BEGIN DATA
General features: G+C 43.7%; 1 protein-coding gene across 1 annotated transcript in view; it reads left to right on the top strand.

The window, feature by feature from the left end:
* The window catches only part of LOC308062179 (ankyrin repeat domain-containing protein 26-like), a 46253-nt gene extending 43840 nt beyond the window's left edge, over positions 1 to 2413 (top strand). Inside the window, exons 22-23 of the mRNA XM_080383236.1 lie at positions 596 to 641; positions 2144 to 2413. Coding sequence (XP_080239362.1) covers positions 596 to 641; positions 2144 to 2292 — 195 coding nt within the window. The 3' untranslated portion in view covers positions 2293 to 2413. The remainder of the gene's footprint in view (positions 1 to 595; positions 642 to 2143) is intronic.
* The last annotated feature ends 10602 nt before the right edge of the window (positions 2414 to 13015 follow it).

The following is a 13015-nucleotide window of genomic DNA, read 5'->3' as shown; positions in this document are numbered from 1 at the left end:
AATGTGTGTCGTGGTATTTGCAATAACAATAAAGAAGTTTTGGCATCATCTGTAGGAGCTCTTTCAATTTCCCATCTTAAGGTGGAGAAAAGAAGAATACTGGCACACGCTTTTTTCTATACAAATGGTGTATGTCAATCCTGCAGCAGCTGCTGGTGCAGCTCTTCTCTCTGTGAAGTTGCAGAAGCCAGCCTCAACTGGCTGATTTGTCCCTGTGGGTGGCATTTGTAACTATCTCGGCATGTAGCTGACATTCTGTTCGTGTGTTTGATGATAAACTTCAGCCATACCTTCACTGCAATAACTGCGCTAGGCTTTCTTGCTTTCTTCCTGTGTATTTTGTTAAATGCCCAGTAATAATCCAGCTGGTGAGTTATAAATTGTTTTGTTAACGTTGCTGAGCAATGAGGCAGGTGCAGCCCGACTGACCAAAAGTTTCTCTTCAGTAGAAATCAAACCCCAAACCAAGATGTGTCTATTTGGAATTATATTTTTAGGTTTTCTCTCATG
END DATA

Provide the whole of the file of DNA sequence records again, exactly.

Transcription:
General features: G+C 43.7%; 1 protein-coding gene across 1 annotated transcript in view; it reads left to right on the top strand.

The window, feature by feature from the left end:
* The window catches only part of LOC308062179 (ankyrin repeat domain-containing protein 26-like), a 46253-nt gene extending 43840 nt beyond the window's left edge, over positions 1 to 2413 (top strand). Inside the window, exons 22-23 of the mRNA XM_080383236.1 lie at positions 596 to 641; positions 2144 to 2413. Coding sequence (XP_080239362.1) covers positions 596 to 641; positions 2144 to 2292 — 195 coding nt within the window. The 3' untranslated portion in view covers positions 2293 to 2413. The remainder of the gene's footprint in view (positions 1 to 595; positions 642 to 2143) is intronic.
* The last annotated feature ends 10602 nt before the right edge of the window (positions 2414 to 13015 follow it).

The following is a 13015-nucleotide window of genomic DNA, read 5'->3' as shown; positions in this document are numbered from 1 at the left end:
AATGTGTGTCGTGGTATTTGCAATAACAATAAAGAAGTTTTGGCATCATCTGTAGGAGCTCTTTCAATTTCCCATCTTAAGGTGGAGAAAAGAAGAATACTGGCACACGCTTTTTTCTATACAAATGGTGTATGTCAATCCTGCAGCAGCTGCTGGTGCAGCTCTTCTCTCTGTGAAGTTGCAGAAGCCAGCCTCAACTGGCTGATTTGTCCCTGTGGGTGGCATTTGTAACTATCTCGGCATGTAGCTGACATTCTGTTCGTGTGTTTGATGATAAACTTCAGCCATACCTTCACTGCAATAACTGCGCTAGGCTTTCTTGCTTTCTTCCTGTGTATTTTGTTAAATGCCCAGTAATAATCCAGCTGGTGAGTTATAAATTGTTTTGTTAACGTTGCTGAGCAATGAGGCAGGTGCAGCCCGACTGACCAAAAGTTTCTCTTCAGTAGAAATCAAACCCCAAACCAAGATGTGTCTATTTGGAATTATATTTTTAGGTTTTCTCTCATG